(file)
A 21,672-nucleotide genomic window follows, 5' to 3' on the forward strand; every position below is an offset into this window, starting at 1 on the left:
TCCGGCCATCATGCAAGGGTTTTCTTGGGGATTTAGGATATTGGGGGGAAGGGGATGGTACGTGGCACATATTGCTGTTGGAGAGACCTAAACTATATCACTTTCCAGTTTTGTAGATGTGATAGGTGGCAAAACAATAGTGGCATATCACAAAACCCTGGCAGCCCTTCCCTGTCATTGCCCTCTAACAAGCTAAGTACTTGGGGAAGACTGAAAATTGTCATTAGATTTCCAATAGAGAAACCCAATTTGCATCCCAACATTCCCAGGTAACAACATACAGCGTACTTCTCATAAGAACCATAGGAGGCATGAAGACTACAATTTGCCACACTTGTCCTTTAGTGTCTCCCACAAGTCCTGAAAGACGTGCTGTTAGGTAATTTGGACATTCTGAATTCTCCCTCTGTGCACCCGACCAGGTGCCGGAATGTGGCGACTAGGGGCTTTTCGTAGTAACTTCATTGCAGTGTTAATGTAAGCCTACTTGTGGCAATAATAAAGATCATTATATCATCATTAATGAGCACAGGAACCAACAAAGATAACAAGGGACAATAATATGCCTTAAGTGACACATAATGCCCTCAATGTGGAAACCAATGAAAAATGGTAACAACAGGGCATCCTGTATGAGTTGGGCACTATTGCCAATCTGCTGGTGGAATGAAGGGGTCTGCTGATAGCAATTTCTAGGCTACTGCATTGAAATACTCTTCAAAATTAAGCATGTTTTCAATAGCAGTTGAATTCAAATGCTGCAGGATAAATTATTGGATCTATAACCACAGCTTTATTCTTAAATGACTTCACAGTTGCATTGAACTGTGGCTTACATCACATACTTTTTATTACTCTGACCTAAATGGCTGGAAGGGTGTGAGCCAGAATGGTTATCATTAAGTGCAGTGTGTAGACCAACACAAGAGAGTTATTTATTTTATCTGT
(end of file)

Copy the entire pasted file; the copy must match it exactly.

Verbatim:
A 21,672-nucleotide genomic window follows, 5' to 3' on the forward strand; every position below is an offset into this window, starting at 1 on the left:
TCCGGCCATCATGCAAGGGTTTTCTTGGGGATTTAGGATATTGGGGGGAAGGGGATGGTACGTGGCACATATTGCTGTTGGAGAGACCTAAACTATATCACTTTCCAGTTTTGTAGATGTGATAGGTGGCAAAACAATAGTGGCATATCACAAAACCCTGGCAGCCCTTCCCTGTCATTGCCCTCTAACAAGCTAAGTACTTGGGGAAGACTGAAAATTGTCATTAGATTTCCAATAGAGAAACCCAATTTGCATCCCAACATTCCCAGGTAACAACATACAGCGTACTTCTCATAAGAACCATAGGAGGCATGAAGACTACAATTTGCCACACTTGTCCTTTAGTGTCTCCCACAAGTCCTGAAAGACGTGCTGTTAGGTAATTTGGACATTCTGAATTCTCCCTCTGTGCACCCGACCAGGTGCCGGAATGTGGCGACTAGGGGCTTTTCGTAGTAACTTCATTGCAGTGTTAATGTAAGCCTACTTGTGGCAATAATAAAGATCATTATATCATCATTAATGAGCACAGGAACCAACAAAGATAACAAGGGACAATAATATGCCTTAAGTGACACATAATGCCCTCAATGTGGAAACCAATGAAAAATGGTAACAACAGGGCATCCTGTATGAGTTGGGCACTATTGCCAATCTGCTGGTGGAATGAAGGGGTCTGCTGATAGCAATTTCTAGGCTACTGCATTGAAATACTCTTCAAAATTAAGCATGTTTTCAATAGCAGTTGAATTCAAATGCTGCAGGATAAATTATTGGATCTATAACCACAGCTTTATTCTTAAATGACTTCACAGTTGCATTGAACTGTGGCTTACATCACATACTTTTTATTACTCTGACCTAAATGGCTGGAAGGGTGTGAGCCAGAATGGTTATCATTAAGTGCAGTGTGTAGACCAACACAAGAGAGTTATTTATTTTATCTGT